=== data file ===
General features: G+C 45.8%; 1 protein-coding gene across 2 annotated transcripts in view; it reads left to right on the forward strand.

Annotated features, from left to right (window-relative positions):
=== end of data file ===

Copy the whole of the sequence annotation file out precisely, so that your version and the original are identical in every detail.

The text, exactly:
General features: G+C 45.8%; 1 protein-coding gene across 2 annotated transcripts in view; it reads left to right on the forward strand.

Annotated features, from left to right (window-relative positions):